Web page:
Topic: waffle
Posted: Monday, April 16, 2018 7:08:41 PM
Topic: Sechseläuten
Posted: Monday, April 16, 2018 7:00:35 PM
History and Tradition

The roots of the festival go back to medieval times when the first day of summer working hours was celebrated in the guildhalls across the city. City ordinances strictly regulated the length of the working day in that era. During the winter semester the workday in all workshops lasted as long as there was daylight, but during the summer semester (i.e. starting on Monday following vernal equinox) the law proclaimed that work must cease when the church bells tolled at six o’clock. Sechseläuten is a Swiss German word that literally translates into “The six o’clock ringing of the bells”. Changing to summer working hours traditionally was a joyous occasion because it marked the beginning of the season where people had some non-working daylight hours.

Burnings of Böögg figures (the Swiss German term for “bogey”, in origin scary-looking ragdolls) in spring are attested in various places of the city from the late 18th and early 19th century, without direct connection to the Sechseläuten. The combination of the Sechseläuten parade and the burning of an official Böögg was introduced in 1902.

From 1902 until 1951, the holiday used to be held on the first Monday following vernal equinox. On that day, the Fraumünster bell, for the first time in the year, tolled to mark the end of working hours at 6 p.m. (historically the time of sunset on vernal equinox). The holiday was moved to the third Monday of April in 1952. Because of the later date, and because of summer time introduced in 1981, the lighting of the Böögg’s pyre at 6 p.m. has now moved to several hours before nightfall. Additionally, because of its present date, the holiday is often within a week of 1 May, leading to a stark contrast between the upper class dominated Sechseläuten and the working class holiday of May Day. This proximity of the major festivals of two political poles of the society of Zürich has led to various interferences in the past, for example the abduction of the Böögg in 2006 by leftist “revolutionaries” a few days before the Sechseläuten. Since then, several Bööggs are held in reserve with the main one stored at a bank nearby the Sechseläutenplatz (the open area in front of the Opernhaus near Bellevue where most Zürich open air activities take place). Since 2010 the guilds of Zürich allow the women of Gesellschaft zu Fraumünster to practice Sechseläuten, usually just being guests of the guilds respectively the Constaffel society, but still not being as an official guild in Zürich.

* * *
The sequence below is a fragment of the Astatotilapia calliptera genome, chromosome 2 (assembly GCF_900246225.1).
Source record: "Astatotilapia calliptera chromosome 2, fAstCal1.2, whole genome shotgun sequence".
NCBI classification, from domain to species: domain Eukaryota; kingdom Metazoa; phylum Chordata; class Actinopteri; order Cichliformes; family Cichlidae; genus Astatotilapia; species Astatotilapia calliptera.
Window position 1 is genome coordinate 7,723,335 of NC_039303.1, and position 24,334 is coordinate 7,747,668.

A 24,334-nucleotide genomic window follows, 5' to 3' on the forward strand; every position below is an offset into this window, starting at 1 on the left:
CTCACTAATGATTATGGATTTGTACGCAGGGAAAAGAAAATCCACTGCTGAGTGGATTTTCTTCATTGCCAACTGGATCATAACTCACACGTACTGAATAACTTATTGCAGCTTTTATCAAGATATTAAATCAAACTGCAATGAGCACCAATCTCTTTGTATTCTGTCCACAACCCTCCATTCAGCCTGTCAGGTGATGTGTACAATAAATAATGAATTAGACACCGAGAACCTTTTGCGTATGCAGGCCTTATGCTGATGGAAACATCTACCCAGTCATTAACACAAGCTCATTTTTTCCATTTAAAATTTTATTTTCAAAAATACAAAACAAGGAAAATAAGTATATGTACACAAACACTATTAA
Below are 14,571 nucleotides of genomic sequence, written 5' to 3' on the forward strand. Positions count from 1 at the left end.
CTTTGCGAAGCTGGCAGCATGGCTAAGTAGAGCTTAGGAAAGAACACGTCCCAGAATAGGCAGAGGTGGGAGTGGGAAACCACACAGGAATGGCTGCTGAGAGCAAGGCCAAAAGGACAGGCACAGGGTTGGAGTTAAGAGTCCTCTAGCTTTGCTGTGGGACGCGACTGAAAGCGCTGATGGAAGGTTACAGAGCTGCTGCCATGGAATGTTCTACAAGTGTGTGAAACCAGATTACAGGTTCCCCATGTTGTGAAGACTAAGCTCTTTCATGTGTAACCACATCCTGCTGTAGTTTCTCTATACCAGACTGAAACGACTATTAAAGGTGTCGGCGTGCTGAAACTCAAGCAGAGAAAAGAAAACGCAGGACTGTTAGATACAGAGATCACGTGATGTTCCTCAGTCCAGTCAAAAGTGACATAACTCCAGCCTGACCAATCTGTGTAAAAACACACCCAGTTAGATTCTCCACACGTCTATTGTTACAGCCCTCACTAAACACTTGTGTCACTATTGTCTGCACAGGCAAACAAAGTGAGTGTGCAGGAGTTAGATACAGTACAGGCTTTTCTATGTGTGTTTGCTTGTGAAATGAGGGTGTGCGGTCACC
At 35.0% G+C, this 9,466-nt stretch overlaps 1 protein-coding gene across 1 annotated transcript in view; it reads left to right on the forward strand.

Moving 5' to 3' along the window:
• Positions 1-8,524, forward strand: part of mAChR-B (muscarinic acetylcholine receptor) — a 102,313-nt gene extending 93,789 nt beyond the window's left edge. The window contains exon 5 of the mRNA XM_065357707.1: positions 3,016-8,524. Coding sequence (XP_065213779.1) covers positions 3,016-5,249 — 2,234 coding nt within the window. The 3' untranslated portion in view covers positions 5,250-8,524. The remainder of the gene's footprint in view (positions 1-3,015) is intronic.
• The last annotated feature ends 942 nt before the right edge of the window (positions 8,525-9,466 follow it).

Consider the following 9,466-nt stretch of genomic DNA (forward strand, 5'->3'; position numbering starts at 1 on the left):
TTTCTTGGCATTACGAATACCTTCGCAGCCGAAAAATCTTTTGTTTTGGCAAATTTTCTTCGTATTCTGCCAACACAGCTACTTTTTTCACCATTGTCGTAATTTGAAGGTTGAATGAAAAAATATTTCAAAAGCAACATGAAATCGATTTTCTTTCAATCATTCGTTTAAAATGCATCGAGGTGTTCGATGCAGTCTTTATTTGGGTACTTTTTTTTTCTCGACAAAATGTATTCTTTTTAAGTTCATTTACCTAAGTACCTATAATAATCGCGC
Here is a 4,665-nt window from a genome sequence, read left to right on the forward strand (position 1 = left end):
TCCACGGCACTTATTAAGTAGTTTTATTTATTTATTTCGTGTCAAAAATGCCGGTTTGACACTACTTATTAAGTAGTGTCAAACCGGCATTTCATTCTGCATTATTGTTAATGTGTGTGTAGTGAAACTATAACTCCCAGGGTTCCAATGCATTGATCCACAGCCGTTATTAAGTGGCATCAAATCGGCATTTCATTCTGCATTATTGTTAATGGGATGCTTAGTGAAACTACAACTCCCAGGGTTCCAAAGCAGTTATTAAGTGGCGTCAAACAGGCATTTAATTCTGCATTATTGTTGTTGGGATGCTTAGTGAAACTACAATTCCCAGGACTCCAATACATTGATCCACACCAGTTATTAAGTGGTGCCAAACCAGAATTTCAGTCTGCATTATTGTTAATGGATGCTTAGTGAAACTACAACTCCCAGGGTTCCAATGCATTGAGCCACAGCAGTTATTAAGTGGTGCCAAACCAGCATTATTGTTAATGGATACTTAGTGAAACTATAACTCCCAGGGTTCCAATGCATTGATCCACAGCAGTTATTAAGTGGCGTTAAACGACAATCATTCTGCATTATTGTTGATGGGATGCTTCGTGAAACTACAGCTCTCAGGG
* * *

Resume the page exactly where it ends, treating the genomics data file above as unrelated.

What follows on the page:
https://www.dong.world/2016/10/sechselauten-the-six-oclock-ringing-of-the-bells-2016-08-18/

Topic: more haste, less speed
Posted: Monday, April 16, 2018 5:53:58 PM


Topic: Exquisite Corpse
Posted: Monday, April 16, 2018 3:44:31 PM
('the exquisite corpse will drink the new wine')
Topic: How is it that the poets have said so many fine things about our first love, so few about our later love? Are their first...
Posted: Monday, April 16, 2018 3:03:33 PM
Adam Bede

Book Six.
Chapter LI.
Sunday Morning